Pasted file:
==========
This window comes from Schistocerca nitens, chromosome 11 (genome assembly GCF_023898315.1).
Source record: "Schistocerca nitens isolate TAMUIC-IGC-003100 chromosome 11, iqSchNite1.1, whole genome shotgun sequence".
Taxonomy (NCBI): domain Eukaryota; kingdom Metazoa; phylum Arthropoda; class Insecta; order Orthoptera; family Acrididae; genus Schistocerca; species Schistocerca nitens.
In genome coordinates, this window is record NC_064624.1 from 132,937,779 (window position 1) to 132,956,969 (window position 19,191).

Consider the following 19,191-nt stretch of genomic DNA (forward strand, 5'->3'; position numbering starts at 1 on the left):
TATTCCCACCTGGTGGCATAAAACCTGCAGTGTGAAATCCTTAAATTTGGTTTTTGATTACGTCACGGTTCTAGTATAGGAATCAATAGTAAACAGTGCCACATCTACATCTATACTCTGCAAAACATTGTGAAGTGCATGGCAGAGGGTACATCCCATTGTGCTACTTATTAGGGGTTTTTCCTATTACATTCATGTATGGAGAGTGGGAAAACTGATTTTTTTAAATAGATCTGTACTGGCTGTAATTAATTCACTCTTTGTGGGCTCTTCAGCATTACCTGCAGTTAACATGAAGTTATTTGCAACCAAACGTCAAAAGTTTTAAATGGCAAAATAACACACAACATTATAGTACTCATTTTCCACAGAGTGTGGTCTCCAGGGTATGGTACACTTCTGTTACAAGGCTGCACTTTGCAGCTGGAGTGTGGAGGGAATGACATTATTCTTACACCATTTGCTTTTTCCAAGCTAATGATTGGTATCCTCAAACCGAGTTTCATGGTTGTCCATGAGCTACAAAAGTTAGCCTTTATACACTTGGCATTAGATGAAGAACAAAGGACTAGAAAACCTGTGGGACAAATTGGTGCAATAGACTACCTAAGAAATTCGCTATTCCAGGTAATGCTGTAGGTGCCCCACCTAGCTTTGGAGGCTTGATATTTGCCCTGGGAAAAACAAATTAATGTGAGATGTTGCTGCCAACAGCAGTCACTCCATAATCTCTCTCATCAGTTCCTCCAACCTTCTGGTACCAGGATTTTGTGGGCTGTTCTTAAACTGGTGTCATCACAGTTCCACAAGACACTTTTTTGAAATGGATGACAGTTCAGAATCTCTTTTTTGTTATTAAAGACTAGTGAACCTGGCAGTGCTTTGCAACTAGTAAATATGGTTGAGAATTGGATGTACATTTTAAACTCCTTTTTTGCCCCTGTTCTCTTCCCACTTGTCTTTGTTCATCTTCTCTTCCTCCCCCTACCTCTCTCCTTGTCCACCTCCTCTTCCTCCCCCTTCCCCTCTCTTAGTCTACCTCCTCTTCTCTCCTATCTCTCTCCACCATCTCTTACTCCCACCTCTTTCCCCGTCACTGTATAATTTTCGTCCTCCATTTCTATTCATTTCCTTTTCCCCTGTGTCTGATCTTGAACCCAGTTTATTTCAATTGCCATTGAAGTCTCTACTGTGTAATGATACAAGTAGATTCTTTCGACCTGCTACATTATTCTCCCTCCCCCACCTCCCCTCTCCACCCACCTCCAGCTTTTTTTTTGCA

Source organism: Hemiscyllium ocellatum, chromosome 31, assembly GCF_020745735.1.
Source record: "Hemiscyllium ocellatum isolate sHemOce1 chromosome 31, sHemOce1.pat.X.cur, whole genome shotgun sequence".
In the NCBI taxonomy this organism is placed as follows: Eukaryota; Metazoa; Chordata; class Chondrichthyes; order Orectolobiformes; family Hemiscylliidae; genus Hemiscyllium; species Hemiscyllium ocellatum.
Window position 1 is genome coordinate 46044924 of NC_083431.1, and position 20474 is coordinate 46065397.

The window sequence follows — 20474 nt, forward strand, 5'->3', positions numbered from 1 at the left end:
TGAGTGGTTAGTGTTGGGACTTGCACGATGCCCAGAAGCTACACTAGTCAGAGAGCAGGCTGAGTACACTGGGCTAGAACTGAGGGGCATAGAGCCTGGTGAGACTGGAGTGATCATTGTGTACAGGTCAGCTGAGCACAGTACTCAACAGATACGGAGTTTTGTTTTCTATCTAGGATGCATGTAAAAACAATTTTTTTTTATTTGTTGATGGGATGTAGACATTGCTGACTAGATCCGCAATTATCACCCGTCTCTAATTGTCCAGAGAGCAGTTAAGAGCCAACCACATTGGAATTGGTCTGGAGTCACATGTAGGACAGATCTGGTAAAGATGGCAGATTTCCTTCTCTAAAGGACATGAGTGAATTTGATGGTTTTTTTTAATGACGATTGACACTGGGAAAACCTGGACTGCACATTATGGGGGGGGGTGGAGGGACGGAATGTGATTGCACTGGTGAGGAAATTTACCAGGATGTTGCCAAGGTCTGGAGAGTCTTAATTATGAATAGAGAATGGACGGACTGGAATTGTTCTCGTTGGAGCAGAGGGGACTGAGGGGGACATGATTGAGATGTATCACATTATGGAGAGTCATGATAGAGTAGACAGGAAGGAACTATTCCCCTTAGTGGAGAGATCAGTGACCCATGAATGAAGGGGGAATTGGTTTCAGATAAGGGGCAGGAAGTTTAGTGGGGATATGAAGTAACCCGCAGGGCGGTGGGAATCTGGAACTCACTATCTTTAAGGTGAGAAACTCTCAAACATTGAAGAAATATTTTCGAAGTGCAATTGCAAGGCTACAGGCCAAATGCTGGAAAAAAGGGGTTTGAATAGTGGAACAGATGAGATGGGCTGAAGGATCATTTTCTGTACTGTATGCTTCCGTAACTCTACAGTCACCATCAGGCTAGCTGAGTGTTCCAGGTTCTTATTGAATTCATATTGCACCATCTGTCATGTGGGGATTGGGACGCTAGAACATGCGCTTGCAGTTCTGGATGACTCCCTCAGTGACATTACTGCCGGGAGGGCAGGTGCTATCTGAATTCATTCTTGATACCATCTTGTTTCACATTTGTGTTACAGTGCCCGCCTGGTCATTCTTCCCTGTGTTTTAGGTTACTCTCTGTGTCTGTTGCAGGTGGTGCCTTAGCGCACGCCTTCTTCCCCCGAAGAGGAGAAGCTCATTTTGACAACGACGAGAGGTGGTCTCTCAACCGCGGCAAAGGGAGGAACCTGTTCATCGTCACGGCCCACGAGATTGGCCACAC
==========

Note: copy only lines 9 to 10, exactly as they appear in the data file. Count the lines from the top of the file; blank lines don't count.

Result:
In the NCBI taxonomy this organism is placed as follows: Eukaryota; Metazoa; Chordata; class Chondrichthyes; order Orectolobiformes; family Hemiscylliidae; genus Hemiscyllium; species Hemiscyllium ocellatum.
Window position 1 is genome coordinate 46044924 of NC_083431.1, and position 20474 is coordinate 46065397.